Wednesday, July 01, 2009

Episode 282: Encountering Bad Designs

Headed out to pick up an external hard drive for Eugene Chan, and I'm transferring shows to it right now. Also made a detour on the way home to the library to pick up some books, where I soon discovered that the layout of the new library at Northpoint is actually quite lousy. It's not possible to walk from the adult section to the borrowing stations without passing all the way through the kids section. Talk about a bad design. Then there's the escalators in the Northpoint extension. They've got shoeprints on them, presumably to remind people to stand fully on the steps. The problem I've got with that is that there are two pairs of shoeprints on each step, and they both point the same way. Now this clearly makes no sense because the direction in which escalators travel is periodically reversed, so half the time, you have shoeprints that are pointing the wrong way. Clearly, a more sensible option would have been to paint them facing in alternate directions, with the pair on the left pointing in the direction of travel. This way, at least one pair is always pointing in the 'right' direction, and having the left pair follow the motion of the escalator might remind people that in Singapore, it's polite to keep to the left if you're not walking on the escalator. You shouldn't be walking on the escalator anyway, but you never know when someone else might be in too much of a hurry.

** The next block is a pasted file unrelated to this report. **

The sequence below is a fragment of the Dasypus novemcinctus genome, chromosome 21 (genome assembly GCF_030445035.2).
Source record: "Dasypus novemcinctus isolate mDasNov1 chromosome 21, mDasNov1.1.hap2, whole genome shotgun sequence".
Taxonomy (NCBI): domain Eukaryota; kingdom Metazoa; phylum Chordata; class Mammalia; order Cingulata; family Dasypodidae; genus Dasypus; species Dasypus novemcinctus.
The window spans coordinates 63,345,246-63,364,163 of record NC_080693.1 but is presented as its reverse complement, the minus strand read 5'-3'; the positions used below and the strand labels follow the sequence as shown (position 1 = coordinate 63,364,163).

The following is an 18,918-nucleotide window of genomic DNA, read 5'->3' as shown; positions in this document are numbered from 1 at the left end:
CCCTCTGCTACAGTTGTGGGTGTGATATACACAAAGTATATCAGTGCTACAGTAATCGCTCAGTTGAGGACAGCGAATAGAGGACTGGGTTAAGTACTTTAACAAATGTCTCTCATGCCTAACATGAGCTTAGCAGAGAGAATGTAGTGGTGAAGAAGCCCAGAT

Since I'm bitching about stuff in this entry, let me take the opportunity to rant about Fox for a while. I'm starting to realise that this television network keeps cancelling shows that I would actually want to watch, specifically, shows with a science fiction angle. Examples are numerous: Dark Angel, Firefly, Terminator: The Sarah Connor Chronicles, and Tru Calling. To these, we can add Dollhouse, a show that should have done better, but which Fox has managed to screw up anyway, although thankfully, it's been renewed for another season. Fringe is perhaps the only series that Fox has managed not to ruin, although that might have more to do with its association with J. J. Abrams, whose Lost is still something of a ratings success for ABC. To Fox's long line of missteps, add Virtuality. What was meant to be the pilot episode for a series got turned into a movie with hardly any promotion, so is it surprising it was a ratings flop? It's a shame, as in reality, Virtuality had the potential for at least one season. There were enough unanswered questions set up, although killing off your main character and resurrecting him in a VR setting is not really a smart move. It could be, if this were the first episode of a 13-episode season. Here, it just feels ridiculous. I know television networks are all about demographics and ratings, but honestly, American television programming is starting to feel a bit stale and self-derivative. Anyone who actually wants to see another season of American Idol is clearly in need of a life.

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